In terms of norms and beliefs-system underpinning its socio-political order and of the resulting political institutions created and implemented, the Federation of Northern Syria is a coherent polity, wishing to be fully part of a larger system, Syria, and dealing with a complex and highly lethal regional and international context. It is being built efficiently and concretely.
Its survival and ability to withstand pressures, external and internal to Syria, will, however, also depend on its resources. What are thus its resources and which type of economic system is it promoting?
Subsisting under Duress: Collectivism
Before the war
The area more or less now included within the Federation of Northern Syria before the war was a relatively rich region inhabited by mainly poor people, with a few exceptions.
It is estimated that the Kurdish territories of the three Afrîn [Efrîn], Kobanî [Kobanê / Ayn al-Arab] and Cizîrê [Jazira] regions – to which we must now add el-Shahba – then produced 40% of Syria’s GDP (Lebsky, Ibid.). This would represent, using 2012 figures, USD 29.5 billion (World Bank/Tradingeconomics.com). 70% of the Syrian wheat came from the region (Ibid.), while 60% “of the petrol used in Syria” originated from Jazira (Arzu Demir, “The Basic Principle of the Economy in Rojava: Involve Everyone in Production”, Abrstrakt Magazine (Turkish), 5 October 2016, translated and republished by Cooperative Economy, 12 June 2017).
The pre-war Syrian government promoted a mainly exclusively agrarian development for the Kurdish regions, discouraging local industries, beyond supply of raw materials (Demir, Lebsky, Ibid.). The types of crops “prescribed” varied according to provinces, from rye and fruits and vegetables including olive trees for olive oil export and pistachio in Kobani to wheat, barley, etc. and also olive trees in Afrîn, to wheat, cotton, fruit, grapes and apples in Jazira (for a detailed list see Lebsky, Ibid.). Mono-culture of wheat would also have been strongly encouraged in part of Jazira, leading to a dearth of trees (Dengir Güneş, “Rojava: The Economic Branches in Detail”, Yeni Özgur Politika (Turkish) 16 June 2016, translated and republished by Cooperative Economy, 12 June 2017).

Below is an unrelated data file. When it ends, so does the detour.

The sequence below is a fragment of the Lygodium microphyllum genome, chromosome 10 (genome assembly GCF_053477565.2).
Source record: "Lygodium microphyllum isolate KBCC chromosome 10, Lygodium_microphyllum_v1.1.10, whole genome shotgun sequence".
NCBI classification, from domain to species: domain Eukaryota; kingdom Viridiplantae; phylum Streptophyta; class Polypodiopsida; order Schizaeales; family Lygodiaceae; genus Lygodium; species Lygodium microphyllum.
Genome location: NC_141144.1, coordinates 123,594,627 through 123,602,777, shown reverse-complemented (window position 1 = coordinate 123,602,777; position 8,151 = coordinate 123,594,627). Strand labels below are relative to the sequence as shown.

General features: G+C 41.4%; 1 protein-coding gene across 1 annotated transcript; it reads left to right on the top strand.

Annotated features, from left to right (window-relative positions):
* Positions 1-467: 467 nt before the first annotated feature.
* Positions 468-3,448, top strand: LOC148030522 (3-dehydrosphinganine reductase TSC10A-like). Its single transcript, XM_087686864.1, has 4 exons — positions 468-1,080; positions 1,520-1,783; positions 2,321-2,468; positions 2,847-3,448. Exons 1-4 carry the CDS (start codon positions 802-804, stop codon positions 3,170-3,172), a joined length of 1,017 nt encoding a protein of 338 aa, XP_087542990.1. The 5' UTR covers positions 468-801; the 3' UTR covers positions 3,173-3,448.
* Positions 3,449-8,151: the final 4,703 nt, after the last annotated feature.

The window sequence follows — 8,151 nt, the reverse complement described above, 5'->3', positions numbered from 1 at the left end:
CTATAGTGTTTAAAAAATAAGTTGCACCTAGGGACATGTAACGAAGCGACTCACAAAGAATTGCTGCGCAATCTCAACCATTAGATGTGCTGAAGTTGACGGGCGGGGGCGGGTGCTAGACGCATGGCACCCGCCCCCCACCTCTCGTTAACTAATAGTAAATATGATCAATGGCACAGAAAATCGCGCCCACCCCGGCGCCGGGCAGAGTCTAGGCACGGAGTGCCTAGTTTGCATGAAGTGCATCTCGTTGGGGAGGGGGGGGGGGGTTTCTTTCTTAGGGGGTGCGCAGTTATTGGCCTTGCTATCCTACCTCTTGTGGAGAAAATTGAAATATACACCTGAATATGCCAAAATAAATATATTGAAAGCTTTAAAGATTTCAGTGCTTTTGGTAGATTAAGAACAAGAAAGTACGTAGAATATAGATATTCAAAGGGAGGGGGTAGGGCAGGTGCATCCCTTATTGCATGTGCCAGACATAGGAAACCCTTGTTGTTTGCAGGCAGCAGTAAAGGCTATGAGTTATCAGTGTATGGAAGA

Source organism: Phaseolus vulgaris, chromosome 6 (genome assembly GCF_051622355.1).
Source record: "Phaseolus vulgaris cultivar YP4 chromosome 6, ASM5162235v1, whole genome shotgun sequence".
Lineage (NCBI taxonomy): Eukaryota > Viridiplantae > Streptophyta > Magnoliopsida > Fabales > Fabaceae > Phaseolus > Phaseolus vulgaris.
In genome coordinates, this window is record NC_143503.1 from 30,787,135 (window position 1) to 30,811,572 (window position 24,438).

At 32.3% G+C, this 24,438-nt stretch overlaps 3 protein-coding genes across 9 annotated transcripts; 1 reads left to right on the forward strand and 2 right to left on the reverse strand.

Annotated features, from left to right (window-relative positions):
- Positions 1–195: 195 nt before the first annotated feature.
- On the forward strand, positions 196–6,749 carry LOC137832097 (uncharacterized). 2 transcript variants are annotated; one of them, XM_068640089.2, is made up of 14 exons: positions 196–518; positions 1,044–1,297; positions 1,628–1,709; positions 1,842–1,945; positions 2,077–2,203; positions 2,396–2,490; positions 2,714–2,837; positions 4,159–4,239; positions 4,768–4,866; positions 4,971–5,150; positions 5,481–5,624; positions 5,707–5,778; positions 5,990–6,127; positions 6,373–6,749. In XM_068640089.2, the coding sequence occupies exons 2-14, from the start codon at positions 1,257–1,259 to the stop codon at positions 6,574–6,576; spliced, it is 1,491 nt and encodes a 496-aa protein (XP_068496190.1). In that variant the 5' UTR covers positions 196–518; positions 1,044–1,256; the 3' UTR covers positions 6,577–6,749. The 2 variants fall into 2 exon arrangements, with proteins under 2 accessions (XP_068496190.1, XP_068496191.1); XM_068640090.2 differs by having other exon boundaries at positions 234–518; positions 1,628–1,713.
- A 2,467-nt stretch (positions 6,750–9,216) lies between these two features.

Water mismanagement with heavy reliance on rains and depletion of ground and underground water through overuse of wells seems to have been the rule, despite a favourable location regarding rivers and lakes (Güneş, Lebsky, Ibid.).
Also negatively, pollution resulting notably from oil industries neglect have spread during the war, creating great risks to human health and to agricultural production, especially in Jazira (Helene Lavoix, “The Tragedy of Kurdistan, The Red (Team) Analysis Society, 4 November 2013; Jo Magpie, “The Greenhouse Project“, Cooperative Economy, 26 April 2016)